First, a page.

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before. according to the 2010 census, children make up just 24% of the population, down from 26% in 1990. children of immigrants make up one in four of those under the age of 18 and are now the fastest growing segment of the nation's youth. the perjury trial of baseball great roger clemens begins today. clemens is accused of lying to congress about steroid use. a lawyer for clemens says he plans to question whether the investigation into the use of performance-enhancing drugs was proper. a california woman is due in court today accused of -- listen to this -- hacking her husband. police say 48-year-old catherine becker, drugged her husband, tied him to his bed, cut off his private part and put it in a garbage disposal. he is expected to survive. just ahead on the "morning news" get ready to pay more for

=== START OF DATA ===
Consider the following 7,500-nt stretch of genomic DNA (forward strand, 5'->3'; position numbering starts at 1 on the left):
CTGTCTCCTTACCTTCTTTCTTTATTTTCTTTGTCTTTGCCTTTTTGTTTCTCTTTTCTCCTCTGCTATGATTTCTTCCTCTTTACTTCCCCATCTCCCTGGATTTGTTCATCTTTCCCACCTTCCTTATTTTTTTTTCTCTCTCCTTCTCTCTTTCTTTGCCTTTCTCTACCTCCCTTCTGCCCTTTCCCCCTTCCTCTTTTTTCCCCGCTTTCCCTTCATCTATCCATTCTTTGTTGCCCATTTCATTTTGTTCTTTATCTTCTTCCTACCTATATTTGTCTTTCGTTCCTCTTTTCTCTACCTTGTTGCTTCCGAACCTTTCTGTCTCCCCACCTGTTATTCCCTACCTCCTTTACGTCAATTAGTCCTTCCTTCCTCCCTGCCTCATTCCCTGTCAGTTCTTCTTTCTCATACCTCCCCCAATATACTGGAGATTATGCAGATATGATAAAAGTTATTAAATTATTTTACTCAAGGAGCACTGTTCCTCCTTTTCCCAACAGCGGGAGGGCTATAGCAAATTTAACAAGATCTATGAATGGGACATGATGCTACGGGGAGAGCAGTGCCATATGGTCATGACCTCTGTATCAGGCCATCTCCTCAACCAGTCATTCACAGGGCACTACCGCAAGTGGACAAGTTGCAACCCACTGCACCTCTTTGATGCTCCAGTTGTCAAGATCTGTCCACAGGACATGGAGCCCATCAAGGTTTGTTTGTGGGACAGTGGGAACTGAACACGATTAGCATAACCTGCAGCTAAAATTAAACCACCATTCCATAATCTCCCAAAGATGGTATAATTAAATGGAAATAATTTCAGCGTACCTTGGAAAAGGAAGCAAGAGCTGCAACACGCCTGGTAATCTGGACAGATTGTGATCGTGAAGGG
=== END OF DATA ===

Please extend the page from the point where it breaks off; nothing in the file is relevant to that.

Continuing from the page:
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movies at home. the sister wives fighting for a lawsuit fighting to get the same rights as gay couples. what does it look like when an entire state government shuts down? we'll take you to a state that's been closed for business for more than a week.
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many in small towns and rural communities, giving them a new choice. we'll deliver better service, with thousands of new cell sites... for greater access to all the things you want, whenever you want them. it's the at&t network... and what's possible in here is almost impossible to say. in michigan an angry bird was caught on video as it was dive bombing people on the street in kalamazoo. it attacked a number of people hitting them on the head. all at tacks took place in the same small area so the bird may be protecting a nest nearby. poor guy. there were no serious injuries, though. well a gigantic crocodile put on a show in australia. you have to take a look at this. the 18-foot-long croc was photographed next to a tourist boat on the adelaide river. look at that.